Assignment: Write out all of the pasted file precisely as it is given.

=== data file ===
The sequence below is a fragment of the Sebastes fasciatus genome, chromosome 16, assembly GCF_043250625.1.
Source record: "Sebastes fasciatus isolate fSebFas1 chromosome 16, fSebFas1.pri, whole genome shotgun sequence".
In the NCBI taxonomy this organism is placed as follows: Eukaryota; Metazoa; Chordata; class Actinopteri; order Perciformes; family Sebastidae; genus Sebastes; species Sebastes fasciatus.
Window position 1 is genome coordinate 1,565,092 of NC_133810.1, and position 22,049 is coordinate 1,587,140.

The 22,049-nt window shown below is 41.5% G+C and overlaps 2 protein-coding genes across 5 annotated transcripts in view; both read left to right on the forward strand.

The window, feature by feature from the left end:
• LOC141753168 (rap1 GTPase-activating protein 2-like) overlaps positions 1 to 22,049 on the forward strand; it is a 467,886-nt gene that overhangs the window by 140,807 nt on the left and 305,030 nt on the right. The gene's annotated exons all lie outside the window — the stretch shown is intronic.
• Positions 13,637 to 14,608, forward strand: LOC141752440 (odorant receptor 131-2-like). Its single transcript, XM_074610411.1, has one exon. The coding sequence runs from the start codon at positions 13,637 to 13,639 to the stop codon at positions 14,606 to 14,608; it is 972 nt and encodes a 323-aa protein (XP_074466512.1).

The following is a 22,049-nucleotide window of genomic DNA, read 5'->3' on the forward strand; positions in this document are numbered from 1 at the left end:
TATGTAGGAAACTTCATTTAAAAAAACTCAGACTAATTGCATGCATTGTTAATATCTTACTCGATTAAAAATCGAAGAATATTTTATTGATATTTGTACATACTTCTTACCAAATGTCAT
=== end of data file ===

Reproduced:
The sequence below is a fragment of the Sebastes fasciatus genome, chromosome 16, assembly GCF_043250625.1.
Source record: "Sebastes fasciatus isolate fSebFas1 chromosome 16, fSebFas1.pri, whole genome shotgun sequence".
In the NCBI taxonomy this organism is placed as follows: Eukaryota; Metazoa; Chordata; class Actinopteri; order Perciformes; family Sebastidae; genus Sebastes; species Sebastes fasciatus.
Window position 1 is genome coordinate 1,565,092 of NC_133810.1, and position 22,049 is coordinate 1,587,140.

The 22,049-nt window shown below is 41.5% G+C and overlaps 2 protein-coding genes across 5 annotated transcripts in view; both read left to right on the forward strand.

The window, feature by feature from the left end:
• LOC141753168 (rap1 GTPase-activating protein 2-like) overlaps positions 1 to 22,049 on the forward strand; it is a 467,886-nt gene that overhangs the window by 140,807 nt on the left and 305,030 nt on the right. The gene's annotated exons all lie outside the window — the stretch shown is intronic.
• Positions 13,637 to 14,608, forward strand: LOC141752440 (odorant receptor 131-2-like). Its single transcript, XM_074610411.1, has one exon. The coding sequence runs from the start codon at positions 13,637 to 13,639 to the stop codon at positions 14,606 to 14,608; it is 972 nt and encodes a 323-aa protein (XP_074466512.1).

The following is a 22,049-nucleotide window of genomic DNA, read 5'->3' on the forward strand; positions in this document are numbered from 1 at the left end:
TATGTAGGAAACTTCATTTAAAAAAACTCAGACTAATTGCATGCATTGTTAATATCTTACTCGATTAAAAATCGAAGAATATTTTATTGATATTTGTACATACTTCTTACCAAATGTCAT